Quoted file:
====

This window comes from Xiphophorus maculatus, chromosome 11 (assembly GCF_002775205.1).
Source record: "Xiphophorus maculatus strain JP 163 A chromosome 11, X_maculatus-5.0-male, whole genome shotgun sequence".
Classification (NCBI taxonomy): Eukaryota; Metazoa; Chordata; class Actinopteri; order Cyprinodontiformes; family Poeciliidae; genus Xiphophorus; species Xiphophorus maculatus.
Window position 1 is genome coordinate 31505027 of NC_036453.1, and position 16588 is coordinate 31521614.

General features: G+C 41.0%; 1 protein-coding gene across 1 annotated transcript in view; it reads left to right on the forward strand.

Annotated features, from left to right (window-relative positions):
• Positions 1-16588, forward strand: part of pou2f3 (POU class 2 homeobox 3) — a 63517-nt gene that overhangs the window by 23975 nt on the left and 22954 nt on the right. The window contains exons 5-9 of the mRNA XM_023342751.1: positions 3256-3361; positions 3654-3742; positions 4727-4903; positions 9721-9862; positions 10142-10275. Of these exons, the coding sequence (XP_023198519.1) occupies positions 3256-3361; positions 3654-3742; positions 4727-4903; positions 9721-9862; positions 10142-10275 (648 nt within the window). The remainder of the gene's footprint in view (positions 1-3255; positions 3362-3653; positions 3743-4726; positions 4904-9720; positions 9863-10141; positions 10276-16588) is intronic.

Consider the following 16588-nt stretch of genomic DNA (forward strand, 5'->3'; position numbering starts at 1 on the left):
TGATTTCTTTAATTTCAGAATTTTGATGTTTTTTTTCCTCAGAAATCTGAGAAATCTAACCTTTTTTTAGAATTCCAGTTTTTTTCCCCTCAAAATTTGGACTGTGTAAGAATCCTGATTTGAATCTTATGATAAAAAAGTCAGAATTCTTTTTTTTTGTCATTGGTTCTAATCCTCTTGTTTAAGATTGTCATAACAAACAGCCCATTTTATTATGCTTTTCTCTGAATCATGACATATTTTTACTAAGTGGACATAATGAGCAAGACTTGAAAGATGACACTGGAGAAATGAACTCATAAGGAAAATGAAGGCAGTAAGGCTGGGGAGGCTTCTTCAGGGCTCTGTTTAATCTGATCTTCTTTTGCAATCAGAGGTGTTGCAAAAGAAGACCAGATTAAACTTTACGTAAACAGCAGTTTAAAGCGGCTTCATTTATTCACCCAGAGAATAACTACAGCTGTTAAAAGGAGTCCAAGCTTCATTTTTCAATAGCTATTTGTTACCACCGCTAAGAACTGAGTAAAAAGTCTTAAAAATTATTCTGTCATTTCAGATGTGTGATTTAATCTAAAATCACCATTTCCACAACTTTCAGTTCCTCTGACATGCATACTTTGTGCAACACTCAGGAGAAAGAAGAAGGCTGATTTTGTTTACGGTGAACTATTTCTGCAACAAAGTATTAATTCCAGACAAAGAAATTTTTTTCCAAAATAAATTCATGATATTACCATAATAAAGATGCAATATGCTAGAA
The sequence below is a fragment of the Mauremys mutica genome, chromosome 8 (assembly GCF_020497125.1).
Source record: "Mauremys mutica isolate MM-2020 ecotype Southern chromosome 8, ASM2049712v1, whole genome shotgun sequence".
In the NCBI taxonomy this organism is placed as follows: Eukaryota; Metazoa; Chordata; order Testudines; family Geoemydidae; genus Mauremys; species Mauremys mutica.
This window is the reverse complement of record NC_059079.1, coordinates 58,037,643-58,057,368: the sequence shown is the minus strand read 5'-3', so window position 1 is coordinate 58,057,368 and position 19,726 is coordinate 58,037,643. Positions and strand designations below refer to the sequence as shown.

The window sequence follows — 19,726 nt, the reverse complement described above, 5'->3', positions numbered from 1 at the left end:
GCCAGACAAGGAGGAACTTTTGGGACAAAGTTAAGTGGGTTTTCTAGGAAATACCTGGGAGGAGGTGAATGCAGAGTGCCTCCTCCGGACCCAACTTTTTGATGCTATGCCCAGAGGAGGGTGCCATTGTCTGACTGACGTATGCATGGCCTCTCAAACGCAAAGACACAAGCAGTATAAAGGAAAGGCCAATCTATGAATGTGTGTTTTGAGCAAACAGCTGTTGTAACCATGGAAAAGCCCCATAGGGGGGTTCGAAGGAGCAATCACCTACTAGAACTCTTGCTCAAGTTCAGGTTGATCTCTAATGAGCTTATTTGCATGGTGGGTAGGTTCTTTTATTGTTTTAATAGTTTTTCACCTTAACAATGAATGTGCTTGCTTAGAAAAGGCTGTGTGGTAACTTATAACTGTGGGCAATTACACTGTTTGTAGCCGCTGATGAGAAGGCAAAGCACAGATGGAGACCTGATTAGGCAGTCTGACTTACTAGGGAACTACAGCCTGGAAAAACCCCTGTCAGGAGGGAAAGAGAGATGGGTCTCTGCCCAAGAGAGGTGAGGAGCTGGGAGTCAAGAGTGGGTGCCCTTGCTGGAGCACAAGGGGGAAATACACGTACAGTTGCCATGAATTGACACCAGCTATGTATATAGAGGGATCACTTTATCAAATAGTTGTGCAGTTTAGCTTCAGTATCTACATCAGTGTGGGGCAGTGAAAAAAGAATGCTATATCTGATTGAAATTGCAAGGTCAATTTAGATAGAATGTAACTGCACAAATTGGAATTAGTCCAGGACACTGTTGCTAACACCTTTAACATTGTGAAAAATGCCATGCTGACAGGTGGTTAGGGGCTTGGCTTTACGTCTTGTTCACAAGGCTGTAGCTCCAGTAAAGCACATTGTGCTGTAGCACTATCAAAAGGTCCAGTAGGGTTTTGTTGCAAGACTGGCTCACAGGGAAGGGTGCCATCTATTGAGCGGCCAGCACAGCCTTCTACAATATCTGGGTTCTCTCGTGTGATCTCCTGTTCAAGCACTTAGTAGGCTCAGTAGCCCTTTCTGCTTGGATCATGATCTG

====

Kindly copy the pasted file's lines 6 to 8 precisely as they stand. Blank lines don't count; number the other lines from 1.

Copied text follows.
Annotated features, from left to right (window-relative positions):
• Positions 1-16588, forward strand: part of pou2f3 (POU class 2 homeobox 3) — a 63517-nt gene that overhangs the window by 23975 nt on the left and 22954 nt on the right. The window contains exons 5-9 of the mRNA XM_023342751.1: positions 3256-3361; positions 3654-3742; positions 4727-4903; positions 9721-9862; positions 10142-10275. Of these exons, the coding sequence (XP_023198519.1) occupies positions 3256-3361; positions 3654-3742; positions 4727-4903; positions 9721-9862; positions 10142-10275 (648 nt within the window). The remainder of the gene's footprint in view (positions 1-3255; positions 3362-3653; positions 3743-4726; positions 4904-9720; positions 9863-10141; positions 10276-16588) is intronic.

Consider the following 16588-nt stretch of genomic DNA (forward strand, 5'->3'; position numbering starts at 1 on the left):